Sally Kohn’s The Opposite of Hate draws upon cutting-edge research from psychology, sociology, and the neurosciences, and even today’s Twitter trolls, to uncover the evolutionary and cultural roots of hate in its most subtle and obvious forms—from implicit bias to racism and genocide. At a moment when bitter partisan politics have divided Americans, The Opposite of Hate provides a thought-provoking, ultimately hopeful look, at one of the most pressing issues of our time.
Recently, Sally spoke with Read It Forward about the rapturous book she reads before bedtime, the genre that nourishes her spirit, and the value of living with intentionality.
Featured Illustration: Lorenzo Gritti
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What’s the book on your bedside table?
I have an advance copy of Glynnis MacNicol’s memoir No One Tells You This, and it’s rapturous. Enjoying every line!
What’s the one book you tell everyone to read?
Weird in a World That’s Not: A Career Guide for Misfits, F*ckups, and Failures by Jennifer Romolini which, honestly, I’ve only skimmed but I keep hearing how much it’s helped so many women and men navigate the challenge of being themselves at work and in the world. Her insights are so valuable, I want more.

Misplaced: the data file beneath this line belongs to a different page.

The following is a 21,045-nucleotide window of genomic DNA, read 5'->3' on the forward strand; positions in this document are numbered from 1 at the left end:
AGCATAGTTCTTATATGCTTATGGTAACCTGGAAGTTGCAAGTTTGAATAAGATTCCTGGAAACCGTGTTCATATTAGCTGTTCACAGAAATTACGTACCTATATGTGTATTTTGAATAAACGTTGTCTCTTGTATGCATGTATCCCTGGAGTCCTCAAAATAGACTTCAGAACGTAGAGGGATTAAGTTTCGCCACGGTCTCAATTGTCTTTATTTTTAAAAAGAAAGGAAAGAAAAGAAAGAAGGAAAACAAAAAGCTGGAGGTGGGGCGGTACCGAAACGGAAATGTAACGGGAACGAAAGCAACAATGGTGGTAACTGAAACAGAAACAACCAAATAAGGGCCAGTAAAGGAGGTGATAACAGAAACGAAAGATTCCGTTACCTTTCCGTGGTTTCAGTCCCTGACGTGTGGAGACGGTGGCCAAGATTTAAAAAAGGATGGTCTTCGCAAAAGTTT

Name three characters from literature or authors (dead or alive) that you’d want in your ideal book club?
Patrisse Khan-Cullours, Nilofer Merchant, and Naomi Klein—smart women with sharp perspectives who I would love to keep learning from.
What word do you love and why? What word do you hate and why?
I love the word “intentionality”—I think it’s the key to all of us noticing how we move through the world, relate to others and make our lives and the lives around us better. And I hate the word hate—or at least, everything it represents in our world. But you probably could have guessed that.
What’s the one book you love to give as a gift and to whom do you give it?
Lately, I’ve been giving Anjali Kumar’s Stalking God to everyone. It’s such a moving and meaningful—but also funny-as-hell—journey memoir, and I got so much out of it.
What’s the one book that never fails to delight or inspire you?
The Phantom Tollbooth, which I just reread with my daughter and fell in love with all over again.
If you could only read one genre for the rest of your life, what would it be and why?
Narrative nonfiction. It’s my wheelhouse. It nourishes my spirit and challenges my mind.
What’s the last book you read on a long flight?
I just read Amy Chua’s new book Political Tribes on my last long flight and was riveted, as I always am, by her smart writing and analysis.